Gold imports by China climbed 65 percent to a new record in April, according to recent reports. Investors are looking for a hedge against financial turmoil and economic slowdown. This is the third straight month that China has increased their imports of the precious metal.
Submitted by Tyler Durden
A month ago we were delighted to counterpoint Charlie Munger's prior remarks about the level of "civilization" of a given consumer based on their sentiment vis-a-vis gold, by demonstrating that Chinese purchases of gold from Hong Kong rose to a record. To wit: "Imports from Hong Kong were 135,529 kilograms (135.53 metric tons) between January and March, from 19,729 kilograms in the year-earlier period, according to data from the Census and Statistics Department of the Hong Kong government. Shipments in March rose 59 percent from February, yesterday's data showed." We have just gotten the April update, and, lo and behold, the country which is now the biggest buyer of gold, having surpassed India, just set a new record: "Gold imports by mainland China from Hong Kong climbed 65 percent to a record in April, advancing for a third straight month as investors sought a hedge against financial-market turmoil and an economic slowdown. Shipments totaled 103,644.5 kilograms (103.6 metric tons) in the month from 62,913 kilograms in March, according to export data from the Census and Statistics Department of the Hong Kong government today. In the first four months, imports were 239,174 kilograms from 27,114 kilograms a year earlier, according to Bloomberg calculations. China doesn’t publish such figures." In other words: in the first four months of 2012 Chinese purchases have increased by an unprecedented 782% over 2011.
And this is only from Hong Kong! Said otherwise: "Is the PBOC, which officially has just 1,054 tons of the yellow metal, quietly and relentlessly stockpiling gold?" Oh yes.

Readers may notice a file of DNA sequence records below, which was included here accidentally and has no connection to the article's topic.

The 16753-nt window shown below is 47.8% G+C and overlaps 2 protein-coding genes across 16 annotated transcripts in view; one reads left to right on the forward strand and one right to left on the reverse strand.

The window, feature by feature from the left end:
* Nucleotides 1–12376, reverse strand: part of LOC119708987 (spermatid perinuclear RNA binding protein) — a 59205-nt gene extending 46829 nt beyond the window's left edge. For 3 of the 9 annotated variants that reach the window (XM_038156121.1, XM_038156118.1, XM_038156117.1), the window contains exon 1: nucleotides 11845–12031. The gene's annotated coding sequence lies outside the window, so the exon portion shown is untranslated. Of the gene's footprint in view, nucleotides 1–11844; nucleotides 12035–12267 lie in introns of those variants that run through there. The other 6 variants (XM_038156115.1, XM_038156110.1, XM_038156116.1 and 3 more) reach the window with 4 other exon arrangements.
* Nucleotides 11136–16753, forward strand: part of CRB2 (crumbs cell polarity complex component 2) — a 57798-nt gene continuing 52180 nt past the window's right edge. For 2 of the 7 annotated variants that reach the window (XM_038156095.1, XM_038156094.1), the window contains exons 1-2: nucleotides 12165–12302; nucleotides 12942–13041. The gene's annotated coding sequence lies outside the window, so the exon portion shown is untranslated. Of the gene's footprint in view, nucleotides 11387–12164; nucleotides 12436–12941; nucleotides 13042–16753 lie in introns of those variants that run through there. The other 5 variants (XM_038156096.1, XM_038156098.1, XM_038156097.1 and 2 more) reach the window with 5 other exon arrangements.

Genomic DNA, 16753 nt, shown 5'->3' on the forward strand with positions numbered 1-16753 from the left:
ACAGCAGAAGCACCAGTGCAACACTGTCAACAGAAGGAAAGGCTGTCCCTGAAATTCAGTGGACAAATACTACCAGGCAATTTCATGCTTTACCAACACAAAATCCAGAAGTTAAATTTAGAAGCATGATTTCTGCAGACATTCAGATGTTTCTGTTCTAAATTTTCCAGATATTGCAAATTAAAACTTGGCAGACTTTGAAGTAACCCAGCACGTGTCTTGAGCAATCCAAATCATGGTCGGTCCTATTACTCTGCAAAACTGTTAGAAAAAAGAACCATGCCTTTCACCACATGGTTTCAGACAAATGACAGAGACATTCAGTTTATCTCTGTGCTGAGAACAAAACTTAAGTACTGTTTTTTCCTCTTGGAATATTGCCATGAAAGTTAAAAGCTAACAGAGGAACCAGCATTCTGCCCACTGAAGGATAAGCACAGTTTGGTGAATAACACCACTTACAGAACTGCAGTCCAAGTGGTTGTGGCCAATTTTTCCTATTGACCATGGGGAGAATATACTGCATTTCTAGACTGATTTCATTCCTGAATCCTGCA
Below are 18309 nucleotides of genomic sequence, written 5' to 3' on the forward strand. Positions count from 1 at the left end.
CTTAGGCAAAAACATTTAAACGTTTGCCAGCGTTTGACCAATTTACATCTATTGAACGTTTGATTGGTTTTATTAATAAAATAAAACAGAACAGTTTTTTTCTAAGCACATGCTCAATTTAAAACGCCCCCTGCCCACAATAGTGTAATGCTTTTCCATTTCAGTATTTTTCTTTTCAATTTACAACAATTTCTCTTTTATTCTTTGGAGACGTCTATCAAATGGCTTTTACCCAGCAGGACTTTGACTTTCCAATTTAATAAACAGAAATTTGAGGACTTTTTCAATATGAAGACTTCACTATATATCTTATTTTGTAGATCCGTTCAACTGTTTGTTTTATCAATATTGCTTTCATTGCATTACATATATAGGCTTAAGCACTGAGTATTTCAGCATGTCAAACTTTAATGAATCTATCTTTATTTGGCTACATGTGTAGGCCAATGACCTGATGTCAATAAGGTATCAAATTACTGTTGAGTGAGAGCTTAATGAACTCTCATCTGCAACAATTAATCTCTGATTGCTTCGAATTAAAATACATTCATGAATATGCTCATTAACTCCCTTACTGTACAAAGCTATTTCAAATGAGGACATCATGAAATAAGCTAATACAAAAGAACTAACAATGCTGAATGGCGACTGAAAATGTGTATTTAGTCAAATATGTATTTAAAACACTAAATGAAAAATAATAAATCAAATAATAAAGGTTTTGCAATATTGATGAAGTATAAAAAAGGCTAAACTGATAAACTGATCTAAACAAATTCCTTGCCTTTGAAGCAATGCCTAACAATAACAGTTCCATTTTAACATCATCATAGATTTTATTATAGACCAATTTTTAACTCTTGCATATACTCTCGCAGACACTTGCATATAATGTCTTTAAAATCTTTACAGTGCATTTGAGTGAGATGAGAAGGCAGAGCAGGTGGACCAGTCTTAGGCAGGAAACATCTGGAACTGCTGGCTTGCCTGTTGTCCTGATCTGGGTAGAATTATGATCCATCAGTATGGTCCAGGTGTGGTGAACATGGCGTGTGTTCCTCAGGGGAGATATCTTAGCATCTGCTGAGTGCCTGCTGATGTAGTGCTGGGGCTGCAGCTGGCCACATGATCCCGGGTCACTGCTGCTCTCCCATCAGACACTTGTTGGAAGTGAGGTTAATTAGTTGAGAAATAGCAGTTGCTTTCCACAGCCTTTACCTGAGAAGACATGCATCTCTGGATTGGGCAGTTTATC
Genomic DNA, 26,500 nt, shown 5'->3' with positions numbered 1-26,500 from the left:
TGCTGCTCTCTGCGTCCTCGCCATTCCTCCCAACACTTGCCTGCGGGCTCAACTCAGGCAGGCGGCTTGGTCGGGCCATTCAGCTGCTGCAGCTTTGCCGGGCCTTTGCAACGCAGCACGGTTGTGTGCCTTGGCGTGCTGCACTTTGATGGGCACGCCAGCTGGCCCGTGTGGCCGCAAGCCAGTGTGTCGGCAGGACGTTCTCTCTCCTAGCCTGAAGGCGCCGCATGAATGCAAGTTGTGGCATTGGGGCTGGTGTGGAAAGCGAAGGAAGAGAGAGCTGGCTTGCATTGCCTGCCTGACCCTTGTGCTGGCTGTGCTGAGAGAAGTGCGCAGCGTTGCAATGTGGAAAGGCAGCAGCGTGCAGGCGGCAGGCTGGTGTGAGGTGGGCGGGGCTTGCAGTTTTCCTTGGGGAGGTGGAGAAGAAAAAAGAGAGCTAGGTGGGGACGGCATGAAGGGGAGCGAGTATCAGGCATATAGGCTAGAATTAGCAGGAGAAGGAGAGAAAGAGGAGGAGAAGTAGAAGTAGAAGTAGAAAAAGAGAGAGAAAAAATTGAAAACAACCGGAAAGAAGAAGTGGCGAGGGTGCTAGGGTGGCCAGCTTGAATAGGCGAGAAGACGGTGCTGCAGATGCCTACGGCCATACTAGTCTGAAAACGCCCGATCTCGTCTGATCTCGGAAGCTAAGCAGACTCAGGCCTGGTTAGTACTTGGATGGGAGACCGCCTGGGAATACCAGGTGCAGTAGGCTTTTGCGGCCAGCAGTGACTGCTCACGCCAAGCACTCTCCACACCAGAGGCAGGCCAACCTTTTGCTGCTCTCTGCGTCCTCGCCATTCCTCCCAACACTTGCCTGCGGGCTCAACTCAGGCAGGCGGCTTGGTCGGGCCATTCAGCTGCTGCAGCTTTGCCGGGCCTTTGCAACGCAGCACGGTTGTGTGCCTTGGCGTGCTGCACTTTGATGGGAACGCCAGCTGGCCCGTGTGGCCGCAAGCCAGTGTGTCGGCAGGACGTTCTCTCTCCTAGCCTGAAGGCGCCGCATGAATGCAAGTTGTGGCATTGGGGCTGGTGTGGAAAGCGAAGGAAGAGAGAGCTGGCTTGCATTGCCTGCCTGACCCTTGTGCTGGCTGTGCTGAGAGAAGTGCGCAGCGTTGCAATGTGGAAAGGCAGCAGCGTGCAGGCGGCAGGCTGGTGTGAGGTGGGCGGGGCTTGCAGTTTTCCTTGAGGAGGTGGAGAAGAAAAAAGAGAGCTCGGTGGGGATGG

Expect a formal announcement from the Chinese central bank in the months ahead, indicating the country's gold hoard has increased by at least 100%. What happens then to the price of gold is rather self-explanatory.
Increased imports by the second-largest consumer after India may help extend a rebound in the precious metal that’s been driven by speculation the U.S. Federal Reserve may add to stimulus this month to safeguard the recovery. Spot gold rallied 4.1 percent on June 1 after U.S. jobs data missed expectations.
China’s central bank may also be boosting holdings, according to Wang Xinyou, a senior analyst at Agricultural Bank of China Ltd.
“The fundamentals are intact for a bull market in gold,”
Liang Ruian, head of commodities at Pinpoint Investment Advisory Co. “With so much economic uncertainty out there, the money-printing practice won’t stop. Central-bank buying is another bullish factor that shouldn’t be discounted.”
Immediate-delivery gold, which traded at $1,617.80 an ounce at 8:50 p.m. in Beijing, is 3.6 percent higher this year as investors and central banks bought the metal as a store of value.
Holdings in the SPDR Gold Trust, the biggest bullion-backed exchange-traded fund, rose 1.5 percent in 2012, and central banks from Turkey to Kazakhstan added gold to their reserves.
And the kicker:
"We can’t rule out the possibility that the central bank is buying gold,” said Wang at Agricultural Bank of China, referring to the People’s Bank of China. The PBOC last made known its gold reserves more than two years ago, announcing that it held 33.89 million ounces, or 1,054 tons, as of June 30, 2009.
Rule out? You can bet on it. And when the press release is finally issued hold on to your gold hats folks...
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